Higher-than-normal rates of cancer have been reported in two ZIP codes that include Satellite Beach, Indian Harbour Beach, South Patrick Shores, Suntree, Palm Shores and Viera, according to a recently released report by the Florida Department of Health.
Though there is no concrete evidence that there is a cancer cluster, researchers speculate that these cases have been caused by contaminated groundwater that contains cancer-causing chemicals called PFOS and PFOA found in military fire-fighting foam. Further studies are taking place to determine if the cancers are linked or if they are coincidental, however concerns among beachside residents remain.
Freshman Chloe Seifert lives near Patrick Air Force Base and explained her experience with groundwater where carcinogens were found.
“They tested it, and it’s poison water,” Seifert said. “[They did] absolutely nothing, which is not good.”
Seifert said that she avoids this water as much as possible, which mostly comes from sprinklers.
“I’ve been avoiding sprinklers. I don’t want to die,” Seifert said. “Been there, done that.”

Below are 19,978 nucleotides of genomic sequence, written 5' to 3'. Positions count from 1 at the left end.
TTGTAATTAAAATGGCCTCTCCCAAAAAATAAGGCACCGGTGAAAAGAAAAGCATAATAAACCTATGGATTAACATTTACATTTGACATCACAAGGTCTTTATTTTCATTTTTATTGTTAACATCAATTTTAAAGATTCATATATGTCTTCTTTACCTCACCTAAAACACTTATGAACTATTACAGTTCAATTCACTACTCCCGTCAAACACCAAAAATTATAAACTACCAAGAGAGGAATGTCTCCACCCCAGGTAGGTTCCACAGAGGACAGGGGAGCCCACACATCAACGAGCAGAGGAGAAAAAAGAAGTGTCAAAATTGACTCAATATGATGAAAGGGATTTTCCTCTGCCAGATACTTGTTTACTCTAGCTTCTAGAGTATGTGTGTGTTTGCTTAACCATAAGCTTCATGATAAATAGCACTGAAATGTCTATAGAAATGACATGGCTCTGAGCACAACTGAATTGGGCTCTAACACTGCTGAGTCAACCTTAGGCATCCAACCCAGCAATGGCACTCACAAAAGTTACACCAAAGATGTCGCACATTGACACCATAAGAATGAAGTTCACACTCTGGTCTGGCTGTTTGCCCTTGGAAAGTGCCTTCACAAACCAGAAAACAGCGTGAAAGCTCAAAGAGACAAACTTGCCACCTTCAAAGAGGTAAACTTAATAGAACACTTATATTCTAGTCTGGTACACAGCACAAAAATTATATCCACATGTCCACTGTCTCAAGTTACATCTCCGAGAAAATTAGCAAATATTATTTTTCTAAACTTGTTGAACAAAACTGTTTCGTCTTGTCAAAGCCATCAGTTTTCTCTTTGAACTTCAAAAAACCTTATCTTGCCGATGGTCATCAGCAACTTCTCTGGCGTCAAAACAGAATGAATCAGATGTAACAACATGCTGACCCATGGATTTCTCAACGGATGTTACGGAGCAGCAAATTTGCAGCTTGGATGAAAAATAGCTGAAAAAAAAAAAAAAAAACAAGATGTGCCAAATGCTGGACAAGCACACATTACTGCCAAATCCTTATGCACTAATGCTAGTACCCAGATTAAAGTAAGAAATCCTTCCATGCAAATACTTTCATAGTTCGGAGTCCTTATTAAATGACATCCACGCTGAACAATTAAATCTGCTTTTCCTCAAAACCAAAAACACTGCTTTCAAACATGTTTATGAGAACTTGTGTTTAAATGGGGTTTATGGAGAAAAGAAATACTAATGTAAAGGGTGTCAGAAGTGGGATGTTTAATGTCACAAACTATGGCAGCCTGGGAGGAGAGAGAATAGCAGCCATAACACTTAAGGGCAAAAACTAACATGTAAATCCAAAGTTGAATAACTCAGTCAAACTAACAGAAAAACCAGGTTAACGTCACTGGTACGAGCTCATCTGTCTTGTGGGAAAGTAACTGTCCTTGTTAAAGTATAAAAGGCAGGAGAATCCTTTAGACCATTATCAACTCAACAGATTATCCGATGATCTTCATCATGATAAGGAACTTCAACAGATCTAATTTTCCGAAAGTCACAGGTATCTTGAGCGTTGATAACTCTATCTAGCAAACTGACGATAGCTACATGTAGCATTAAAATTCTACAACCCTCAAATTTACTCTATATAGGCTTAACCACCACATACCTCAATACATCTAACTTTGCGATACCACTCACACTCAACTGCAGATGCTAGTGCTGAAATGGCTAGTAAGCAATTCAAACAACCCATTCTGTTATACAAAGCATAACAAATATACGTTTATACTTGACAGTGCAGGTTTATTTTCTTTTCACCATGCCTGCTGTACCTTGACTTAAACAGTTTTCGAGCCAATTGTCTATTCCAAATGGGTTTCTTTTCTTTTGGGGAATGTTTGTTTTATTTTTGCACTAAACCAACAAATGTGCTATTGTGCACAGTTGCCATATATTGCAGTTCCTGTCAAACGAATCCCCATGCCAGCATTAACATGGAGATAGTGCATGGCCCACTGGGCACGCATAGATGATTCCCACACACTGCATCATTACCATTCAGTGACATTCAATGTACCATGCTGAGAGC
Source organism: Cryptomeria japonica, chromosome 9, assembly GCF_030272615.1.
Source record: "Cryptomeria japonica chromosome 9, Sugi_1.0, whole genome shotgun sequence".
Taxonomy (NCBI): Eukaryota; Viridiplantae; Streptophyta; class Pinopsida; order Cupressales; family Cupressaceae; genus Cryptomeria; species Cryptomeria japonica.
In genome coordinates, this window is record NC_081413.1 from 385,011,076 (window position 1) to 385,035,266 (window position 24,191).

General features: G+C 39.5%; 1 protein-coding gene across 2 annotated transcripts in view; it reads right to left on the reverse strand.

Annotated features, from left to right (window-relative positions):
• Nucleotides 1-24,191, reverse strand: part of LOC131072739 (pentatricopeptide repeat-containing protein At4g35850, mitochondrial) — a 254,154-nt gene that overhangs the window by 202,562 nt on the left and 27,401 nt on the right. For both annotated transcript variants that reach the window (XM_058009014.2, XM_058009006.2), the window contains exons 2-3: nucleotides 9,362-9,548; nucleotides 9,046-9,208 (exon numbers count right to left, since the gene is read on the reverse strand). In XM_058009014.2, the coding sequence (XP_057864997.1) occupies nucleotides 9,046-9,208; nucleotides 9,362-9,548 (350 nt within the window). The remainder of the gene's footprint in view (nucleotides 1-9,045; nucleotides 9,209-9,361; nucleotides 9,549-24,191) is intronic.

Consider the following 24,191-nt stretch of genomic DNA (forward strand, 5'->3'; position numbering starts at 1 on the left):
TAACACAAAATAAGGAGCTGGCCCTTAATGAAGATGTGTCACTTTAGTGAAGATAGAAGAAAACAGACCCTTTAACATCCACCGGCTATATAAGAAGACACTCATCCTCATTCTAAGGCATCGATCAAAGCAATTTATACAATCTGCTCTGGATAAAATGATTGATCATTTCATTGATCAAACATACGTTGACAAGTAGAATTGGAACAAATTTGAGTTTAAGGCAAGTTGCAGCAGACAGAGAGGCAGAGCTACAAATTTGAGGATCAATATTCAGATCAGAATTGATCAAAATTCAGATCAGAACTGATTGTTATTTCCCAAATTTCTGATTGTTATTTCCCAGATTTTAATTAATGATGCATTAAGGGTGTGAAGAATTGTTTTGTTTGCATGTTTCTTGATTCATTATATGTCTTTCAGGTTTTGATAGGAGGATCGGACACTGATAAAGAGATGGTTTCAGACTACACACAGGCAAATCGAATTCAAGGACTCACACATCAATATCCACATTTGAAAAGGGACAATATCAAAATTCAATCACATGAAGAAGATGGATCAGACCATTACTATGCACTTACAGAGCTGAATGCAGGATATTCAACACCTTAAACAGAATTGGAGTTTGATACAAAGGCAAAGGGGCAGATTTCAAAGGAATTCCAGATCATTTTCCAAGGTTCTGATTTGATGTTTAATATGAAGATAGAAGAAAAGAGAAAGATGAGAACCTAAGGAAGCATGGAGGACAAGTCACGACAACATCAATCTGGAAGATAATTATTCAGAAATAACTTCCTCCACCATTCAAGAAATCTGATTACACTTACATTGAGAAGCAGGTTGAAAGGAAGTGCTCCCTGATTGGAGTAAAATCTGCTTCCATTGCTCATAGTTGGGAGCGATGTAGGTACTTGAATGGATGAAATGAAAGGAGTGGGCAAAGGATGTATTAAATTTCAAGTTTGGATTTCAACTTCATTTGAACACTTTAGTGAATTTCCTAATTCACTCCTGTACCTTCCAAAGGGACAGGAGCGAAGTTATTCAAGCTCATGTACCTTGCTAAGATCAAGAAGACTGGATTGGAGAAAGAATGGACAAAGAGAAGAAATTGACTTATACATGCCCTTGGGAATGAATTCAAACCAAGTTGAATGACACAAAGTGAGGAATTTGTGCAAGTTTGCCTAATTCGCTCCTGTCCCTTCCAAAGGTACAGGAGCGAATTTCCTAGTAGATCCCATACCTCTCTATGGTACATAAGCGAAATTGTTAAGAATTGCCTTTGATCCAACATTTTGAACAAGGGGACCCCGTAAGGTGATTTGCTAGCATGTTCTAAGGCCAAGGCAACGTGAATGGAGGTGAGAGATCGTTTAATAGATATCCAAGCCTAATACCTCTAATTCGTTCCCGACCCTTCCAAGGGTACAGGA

At age 11 Seifert was diagnosed with germinoma brain cancer and recovered after undergoing chemotherapy and radiation.
“Just don’t eat the sprinkler water,” Seifert said.
The drinking water is safe for consumption because it is coming from the Melbourne supply.
“I am mindful not to come in contact with water that has not gone through a filtration process,” freshman Abriella Mauldin said. “The Satellite Beach water actually comes from Melbourne, and it’s safe to consume.”
Despite the increased reports, it is still inconclusive unless further reports are made by the Florida Health Department.
“Who’s to say Indian Harbour Beach … may have increased cancer cases as well,” Mauldin said. “In order for it to be truly comparable, the surrounding areas should also be analyzed with similar scrutiny.”
By Laura Shelton